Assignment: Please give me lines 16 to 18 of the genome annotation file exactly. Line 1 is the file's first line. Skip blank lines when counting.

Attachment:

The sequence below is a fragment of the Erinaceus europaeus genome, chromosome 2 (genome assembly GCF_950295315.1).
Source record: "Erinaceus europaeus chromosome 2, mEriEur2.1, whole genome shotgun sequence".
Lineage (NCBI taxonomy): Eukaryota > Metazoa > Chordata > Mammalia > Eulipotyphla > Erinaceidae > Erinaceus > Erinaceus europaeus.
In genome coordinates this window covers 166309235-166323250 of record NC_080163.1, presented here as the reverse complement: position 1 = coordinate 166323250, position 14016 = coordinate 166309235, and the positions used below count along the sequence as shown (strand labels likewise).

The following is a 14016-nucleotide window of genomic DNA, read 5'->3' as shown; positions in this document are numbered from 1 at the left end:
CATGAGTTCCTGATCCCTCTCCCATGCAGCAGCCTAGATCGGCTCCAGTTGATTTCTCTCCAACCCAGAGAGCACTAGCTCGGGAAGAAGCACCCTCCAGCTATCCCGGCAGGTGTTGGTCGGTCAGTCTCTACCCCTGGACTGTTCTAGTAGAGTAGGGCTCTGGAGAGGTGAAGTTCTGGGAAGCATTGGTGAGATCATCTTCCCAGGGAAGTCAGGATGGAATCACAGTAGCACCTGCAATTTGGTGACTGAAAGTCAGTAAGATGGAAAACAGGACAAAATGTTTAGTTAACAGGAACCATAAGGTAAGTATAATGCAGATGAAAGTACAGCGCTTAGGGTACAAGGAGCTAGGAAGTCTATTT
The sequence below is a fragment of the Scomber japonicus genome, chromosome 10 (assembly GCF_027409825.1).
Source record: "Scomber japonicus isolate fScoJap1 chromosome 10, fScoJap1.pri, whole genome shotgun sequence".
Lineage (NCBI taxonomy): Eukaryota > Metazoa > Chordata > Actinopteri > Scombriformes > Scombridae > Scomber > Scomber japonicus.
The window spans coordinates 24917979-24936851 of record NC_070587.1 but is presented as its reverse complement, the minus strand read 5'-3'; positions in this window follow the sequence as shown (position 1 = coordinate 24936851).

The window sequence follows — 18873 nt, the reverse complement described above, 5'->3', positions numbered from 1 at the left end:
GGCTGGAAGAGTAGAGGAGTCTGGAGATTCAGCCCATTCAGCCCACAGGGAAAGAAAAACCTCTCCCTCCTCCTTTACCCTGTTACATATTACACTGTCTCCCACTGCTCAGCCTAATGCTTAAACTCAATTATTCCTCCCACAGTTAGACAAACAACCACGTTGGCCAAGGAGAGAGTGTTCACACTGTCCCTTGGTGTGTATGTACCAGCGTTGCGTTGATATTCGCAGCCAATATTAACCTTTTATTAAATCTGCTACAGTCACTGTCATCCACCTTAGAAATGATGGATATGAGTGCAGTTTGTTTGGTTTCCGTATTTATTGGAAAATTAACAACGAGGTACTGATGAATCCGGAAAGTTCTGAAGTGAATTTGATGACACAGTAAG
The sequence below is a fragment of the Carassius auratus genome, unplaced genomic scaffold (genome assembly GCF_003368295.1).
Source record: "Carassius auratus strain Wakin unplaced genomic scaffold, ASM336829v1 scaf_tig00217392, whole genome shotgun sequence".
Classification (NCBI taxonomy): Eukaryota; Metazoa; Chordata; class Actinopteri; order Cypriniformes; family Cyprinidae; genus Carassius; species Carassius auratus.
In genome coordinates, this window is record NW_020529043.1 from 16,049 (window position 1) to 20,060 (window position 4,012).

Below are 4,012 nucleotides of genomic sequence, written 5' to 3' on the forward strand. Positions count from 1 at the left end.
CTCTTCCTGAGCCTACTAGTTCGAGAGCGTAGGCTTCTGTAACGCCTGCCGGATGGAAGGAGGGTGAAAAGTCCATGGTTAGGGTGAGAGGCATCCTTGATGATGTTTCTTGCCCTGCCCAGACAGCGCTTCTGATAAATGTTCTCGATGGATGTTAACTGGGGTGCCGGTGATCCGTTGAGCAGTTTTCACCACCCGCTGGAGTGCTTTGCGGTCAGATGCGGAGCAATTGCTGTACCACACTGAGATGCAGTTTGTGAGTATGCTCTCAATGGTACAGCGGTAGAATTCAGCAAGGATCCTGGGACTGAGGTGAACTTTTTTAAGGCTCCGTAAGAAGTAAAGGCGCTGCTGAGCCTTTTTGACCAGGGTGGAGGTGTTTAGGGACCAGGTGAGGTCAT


In genome coordinates, this window is record NW_020529043.1 from 16,049 (window position 1) to 20,060 (window position 4,012).

Below are 4,012 nucleotides of genomic sequence, written 5' to 3' on the forward strand. Positions count from 1 at the left end.
CTCTTCCTGAGCCTACTAGTTCGAGAGCGTAGGCTTCTGTAACGCCTGCCGGATGGAAGGAGGGTGAAAAGTCCATGGTTAGGGTGAGAGGCATCCTTGATGATGTTTCTTGCCCTGCCCAGACAGCGCTTCTGATAAATGTTCTCGATGGATGTTAACTGGGGTGCCGGTGATCCGTTGAGCAGTTTTCACCACCCGCTGGAGTGCTTTGCGGTCAGATGCGGAGCAATTGCTGTACCACACTGAGATGCAGTTTGTGAGTATGCTCTCAATGGTACAGCGGTAGAATTCAGCAAGGATCCTGGGACTGAGGTGAACTTTTTTAAGGCTCCGTAAGAAGTAAAGGCGCTGCTGAGCCTTTTTGACCAGGGTGGAGGTGTTTAGGGACCAGGTGAGGTCAT